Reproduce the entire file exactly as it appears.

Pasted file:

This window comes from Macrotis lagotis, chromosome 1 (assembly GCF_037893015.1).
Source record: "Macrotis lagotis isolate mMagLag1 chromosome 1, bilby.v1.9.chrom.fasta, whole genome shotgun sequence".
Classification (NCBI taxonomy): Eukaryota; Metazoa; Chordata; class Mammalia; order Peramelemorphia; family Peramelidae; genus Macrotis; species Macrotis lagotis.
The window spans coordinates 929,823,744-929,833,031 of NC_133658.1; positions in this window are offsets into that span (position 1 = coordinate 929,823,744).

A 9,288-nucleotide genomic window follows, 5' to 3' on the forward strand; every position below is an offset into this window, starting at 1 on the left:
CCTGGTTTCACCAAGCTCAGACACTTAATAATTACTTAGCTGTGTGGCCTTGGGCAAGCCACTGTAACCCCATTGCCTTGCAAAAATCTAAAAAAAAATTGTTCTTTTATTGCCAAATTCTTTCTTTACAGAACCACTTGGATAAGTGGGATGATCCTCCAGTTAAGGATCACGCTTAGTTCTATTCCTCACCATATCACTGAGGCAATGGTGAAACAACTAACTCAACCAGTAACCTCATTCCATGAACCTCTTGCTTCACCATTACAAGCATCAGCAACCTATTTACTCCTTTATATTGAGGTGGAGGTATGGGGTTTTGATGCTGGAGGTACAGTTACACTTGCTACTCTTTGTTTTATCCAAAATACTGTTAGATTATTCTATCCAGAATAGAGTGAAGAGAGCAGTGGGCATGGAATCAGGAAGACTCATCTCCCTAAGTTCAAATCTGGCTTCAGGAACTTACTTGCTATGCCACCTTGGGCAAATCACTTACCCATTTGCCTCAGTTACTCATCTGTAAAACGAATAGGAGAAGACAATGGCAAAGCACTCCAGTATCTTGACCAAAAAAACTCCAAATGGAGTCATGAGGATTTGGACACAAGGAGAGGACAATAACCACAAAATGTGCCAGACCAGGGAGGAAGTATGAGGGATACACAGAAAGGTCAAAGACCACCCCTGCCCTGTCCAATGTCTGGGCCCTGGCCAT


This window comes from Macrotis lagotis, chromosome 1 (assembly GCF_037893015.1).
Source record: "Macrotis lagotis isolate mMagLag1 chromosome 1, bilby.v1.9.chrom.fasta, whole genome shotgun sequence".
Classification (NCBI taxonomy): Eukaryota; Metazoa; Chordata; class Mammalia; order Peramelemorphia; family Peramelidae; genus Macrotis; species Macrotis lagotis.
The window spans coordinates 929,823,744-929,833,031 of NC_133658.1; positions in this window are offsets into that span (position 1 = coordinate 929,823,744).

A 9,288-nucleotide genomic window follows, 5' to 3' on the forward strand; every position below is an offset into this window, starting at 1 on the left:
CCTGGTTTCACCAAGCTCAGACACTTAATAATTACTTAGCTGTGTGGCCTTGGGCAAGCCACTGTAACCCCATTGCCTTGCAAAAATCTAAAAAAAAATTGTTCTTTTATTGCCAAATTCTTTCTTTACAGAACCACTTGGATAAGTGGGATGATCCTCCAGTTAAGGATCACGCTTAGTTCTATTCCTCACCATATCACTGAGGCAATGGTGAAACAACTAACTCAACCAGTAACCTCATTCCATGAACCTCTTGCTTCACCATTACAAGCATCAGCAACCTATTTACTCCTTTATATTGAGGTGGAGGTATGGGGTTTTGATGCTGGAGGTACAGTTACACTTGCTACTCTTTGTTTTATCCAAAATACTGTTAGATTATTCTATCCAGAATAGAGTGAAGAGAGCAGTGGGCATGGAATCAGGAAGACTCATCTCCCTAAGTTCAAATCTGGCTTCAGGAACTTACTTGCTATGCCACCTTGGGCAAATCACTTACCCATTTGCCTCAGTTACTCATCTGTAAAACGAATAGGAGAAGACAATGGCAAAGCACTCCAGTATCTTGACCAAAAAAACTCCAAATGGAGTCATGAGGATTTGGACACAAGGAGAGGACAATAACCACAAAATGTGCCAGACCAGGGAGGAAGTATGAGGGATACACAGAAAGGTCAAAGACCACCCCTGCCCTGTCCAATGTCTGGGCCCTGGCCAT